Wales to play host to the 2016 Tour of Britain

Wales to play host to the 2016 Tour of Britain

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Wales will welcome the Tour of Britain this September, as the route for the 2016 edition has been revealed at the event launch in Bristol.

Stage 4 will depart Denbighshire on Wednesday 7 September finishing in Builth Wells. The following day will see stage 5 depart Aberdare as the race travels across South Wales through the Forest of Dean to a city centre finish in Bath.

In 2015, the Tour of Britain Grand Depart was held at Beaumaris, Anglesey with the stage finish in the heart of Wrexham and saw Wales’ Owain Doull finish third overall and take the Chain Reaction Cycles Points Jersey.

Anne Adams-King Chief Executive Officer, Welsh Cycling commented on the route announcement: “Welsh Cycling is delighted to once again welcome the Tour of Britain to Wales. A stage start is a first for the town of Denbigh, and to finish at the heart of Wales at the Royal Welsh Showground in Builth Wells will be spectacular. The event was absent from South Wales in 2015, but we are pleased to see stage 5 start in Aberdare as it travels across the border to finish in Bath.

As one of Britain’s greatest road cycling events, the Tour of Britain not only offers a fantastic race experience for the world’s best cyclists, but it is able to inspire more people to enjoy cycling.”

The course features an overall start in Glasgow and finale in the centre of London plus three stages in the south west of England via Wales, including a return to the summit finish of Haytor on Dartmoor, and a challenging individual time trial and circuit race split stage in the heart of Bristol on the penultimate day.

The opening stage will finish in Dumfries and Galloway’s Castle Douglas, last visited by the Tour of Britain in 2006, before the second stage takes place in Cumbria and the Lake District between Carlisle and Kendal, including the iconic climbs of Whinlatter Pass and The Struggle, before the uphill finish on Beast Banks.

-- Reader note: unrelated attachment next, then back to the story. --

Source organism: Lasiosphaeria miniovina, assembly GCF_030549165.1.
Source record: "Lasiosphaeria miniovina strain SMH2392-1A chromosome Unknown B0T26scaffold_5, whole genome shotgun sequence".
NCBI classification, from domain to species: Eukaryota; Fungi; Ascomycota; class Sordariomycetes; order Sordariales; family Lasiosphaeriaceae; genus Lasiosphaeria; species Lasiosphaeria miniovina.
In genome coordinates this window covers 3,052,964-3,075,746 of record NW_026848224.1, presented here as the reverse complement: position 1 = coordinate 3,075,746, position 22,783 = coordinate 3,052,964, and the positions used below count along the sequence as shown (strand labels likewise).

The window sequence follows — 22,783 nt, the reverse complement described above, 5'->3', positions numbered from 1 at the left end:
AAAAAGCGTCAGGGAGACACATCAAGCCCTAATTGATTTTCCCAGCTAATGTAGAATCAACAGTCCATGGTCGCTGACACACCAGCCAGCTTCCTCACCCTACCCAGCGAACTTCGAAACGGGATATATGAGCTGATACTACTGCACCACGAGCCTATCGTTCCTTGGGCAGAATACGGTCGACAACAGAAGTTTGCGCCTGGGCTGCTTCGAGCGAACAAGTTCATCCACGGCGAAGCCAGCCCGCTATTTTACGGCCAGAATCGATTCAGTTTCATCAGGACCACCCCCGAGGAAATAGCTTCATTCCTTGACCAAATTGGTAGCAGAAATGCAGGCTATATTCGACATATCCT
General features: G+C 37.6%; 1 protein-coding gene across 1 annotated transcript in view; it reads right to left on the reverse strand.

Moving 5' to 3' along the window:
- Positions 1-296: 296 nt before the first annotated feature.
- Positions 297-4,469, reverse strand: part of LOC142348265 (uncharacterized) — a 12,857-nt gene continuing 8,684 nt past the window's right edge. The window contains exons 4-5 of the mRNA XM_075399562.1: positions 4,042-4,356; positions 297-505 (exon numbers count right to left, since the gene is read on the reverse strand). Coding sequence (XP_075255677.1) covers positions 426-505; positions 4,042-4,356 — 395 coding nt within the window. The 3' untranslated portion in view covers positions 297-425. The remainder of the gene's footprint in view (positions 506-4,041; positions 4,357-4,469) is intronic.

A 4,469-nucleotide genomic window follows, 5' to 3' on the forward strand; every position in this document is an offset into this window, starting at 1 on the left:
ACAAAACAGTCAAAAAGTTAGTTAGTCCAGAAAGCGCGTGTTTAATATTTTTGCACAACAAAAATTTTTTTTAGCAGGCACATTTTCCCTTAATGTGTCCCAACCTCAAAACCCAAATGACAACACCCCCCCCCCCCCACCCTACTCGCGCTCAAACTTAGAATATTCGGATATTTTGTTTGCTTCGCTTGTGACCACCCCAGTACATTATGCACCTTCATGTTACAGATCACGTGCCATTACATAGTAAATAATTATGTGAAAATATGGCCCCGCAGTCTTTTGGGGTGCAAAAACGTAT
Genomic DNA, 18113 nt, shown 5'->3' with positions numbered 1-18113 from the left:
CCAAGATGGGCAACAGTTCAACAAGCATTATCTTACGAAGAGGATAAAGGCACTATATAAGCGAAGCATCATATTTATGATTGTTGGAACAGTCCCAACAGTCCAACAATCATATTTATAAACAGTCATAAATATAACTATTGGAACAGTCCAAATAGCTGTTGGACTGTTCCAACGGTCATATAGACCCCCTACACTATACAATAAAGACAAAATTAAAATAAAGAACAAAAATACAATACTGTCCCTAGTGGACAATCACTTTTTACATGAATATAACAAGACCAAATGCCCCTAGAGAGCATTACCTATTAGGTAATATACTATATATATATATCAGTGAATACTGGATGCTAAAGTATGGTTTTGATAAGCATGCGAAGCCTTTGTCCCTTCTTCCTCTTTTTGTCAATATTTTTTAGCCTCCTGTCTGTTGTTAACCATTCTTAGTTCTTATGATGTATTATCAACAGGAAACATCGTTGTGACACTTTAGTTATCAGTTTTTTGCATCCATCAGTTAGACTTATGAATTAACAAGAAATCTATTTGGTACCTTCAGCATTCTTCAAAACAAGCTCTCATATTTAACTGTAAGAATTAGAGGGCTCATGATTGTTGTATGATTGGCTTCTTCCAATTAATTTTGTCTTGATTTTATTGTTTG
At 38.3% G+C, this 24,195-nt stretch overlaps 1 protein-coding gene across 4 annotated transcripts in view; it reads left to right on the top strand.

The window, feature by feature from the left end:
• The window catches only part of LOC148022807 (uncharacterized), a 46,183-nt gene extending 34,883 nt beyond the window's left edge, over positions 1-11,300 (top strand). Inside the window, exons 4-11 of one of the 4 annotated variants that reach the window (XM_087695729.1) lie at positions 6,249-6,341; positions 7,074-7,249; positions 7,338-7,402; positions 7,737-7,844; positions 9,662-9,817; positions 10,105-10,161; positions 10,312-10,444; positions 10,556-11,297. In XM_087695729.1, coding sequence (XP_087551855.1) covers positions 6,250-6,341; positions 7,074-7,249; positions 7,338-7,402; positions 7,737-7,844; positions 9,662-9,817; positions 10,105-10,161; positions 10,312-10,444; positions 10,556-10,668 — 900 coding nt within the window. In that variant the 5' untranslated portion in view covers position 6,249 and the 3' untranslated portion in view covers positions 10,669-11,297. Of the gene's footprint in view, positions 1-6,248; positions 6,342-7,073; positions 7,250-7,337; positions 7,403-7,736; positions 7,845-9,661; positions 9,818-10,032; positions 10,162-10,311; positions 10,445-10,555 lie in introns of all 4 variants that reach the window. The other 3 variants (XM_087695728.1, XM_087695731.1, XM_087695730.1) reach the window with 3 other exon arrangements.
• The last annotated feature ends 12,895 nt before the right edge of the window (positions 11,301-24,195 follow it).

The third stage of the Tour of Britain will feature a first visit to Cheshire East with a stage from Congleton to Tatton Park outside Knutsford, which will feature a spectator friendly loop giving fans at the finish the chance to see the race twice. The stage will also tackle the iconic 10-kilometre climb of the Cat and Fiddle in Cheshire’s Peak District.

Denbighshire will host its first stage start as stage four begins in Denbigh, heading south through Mid-Wales before Powys hosts a first stage finish, on the Royal Welsh Showground at Builth Wells.

Stage five begins in Wales in Rhondda Cynon Taf at Aberdare, heading across South Wales and through the Forest of Dean into Gloucestershire before the finish in Bath, a first for the city.

This will begin three days of racing in the South West after a one-year absence for the area from the Tour of Britain route that will see the world’s top teams head to Devon for a repeat of the 2013 summit finish at Haytor in the Dartmoor National Park.

Bristol will host the penultimate stage of the race, which will be a split stage with riders contesting an 15-kilometre individual time trial in the morning before a 5-lap circuit race in the afternoon. Both stages will take place entirely on a proposed 15.3-kilometre circuit finishing atop the Bristol Downs. The 600-metre Skoda King of the Mountains climb of Bridge Valley Road, which averages 9%, will feature in the final kilometres of a both stages.

London will again host the final stage, presented by Transport for London, on Sunday 11 September, which will use the same circuit as in 2015, focused on Regent Street, the Heart of London and the Northbank, with a repeat of the finish on Regent Street St James just below Piccadilly Circus.

Commenting on the route announcement, Tour of Britain race director Mick Bennett said; “We are confident that this year’s route for the Tour of Britain will provide the opportunity for eight exciting days of racing and a multitude of opportunities for riders and teams to be aggressive and make the race.

"We believe that with the combination of longer stages of over 200-kilometres, the tough circuit and time trial in Bristol and the summit finish at Haytor we have not just a great preparation for the world championships but also a fantastic race that will showcase the British countryside and stands alone in its own right as a race riders will want to win.”

“The route includes major cities such as Glasgow, Bristol, Bath and London, and visits each of Scotland, England and Wales, while at the same time touching many smaller communities and areas where we know the passion and support for cycling is so great.”

For the fifth successive year fans can look forward to enjoying daily live coverage of all eight stages on ITV4, with the channel broadcasting a three-hour live programme from each stage, plus one-hour of highlights every evening during the race.

The Tour of Britain is British Cycling’s premier road cycling event giving cycling fans the opportunity to see the world’s best teams and riders competing on their door step.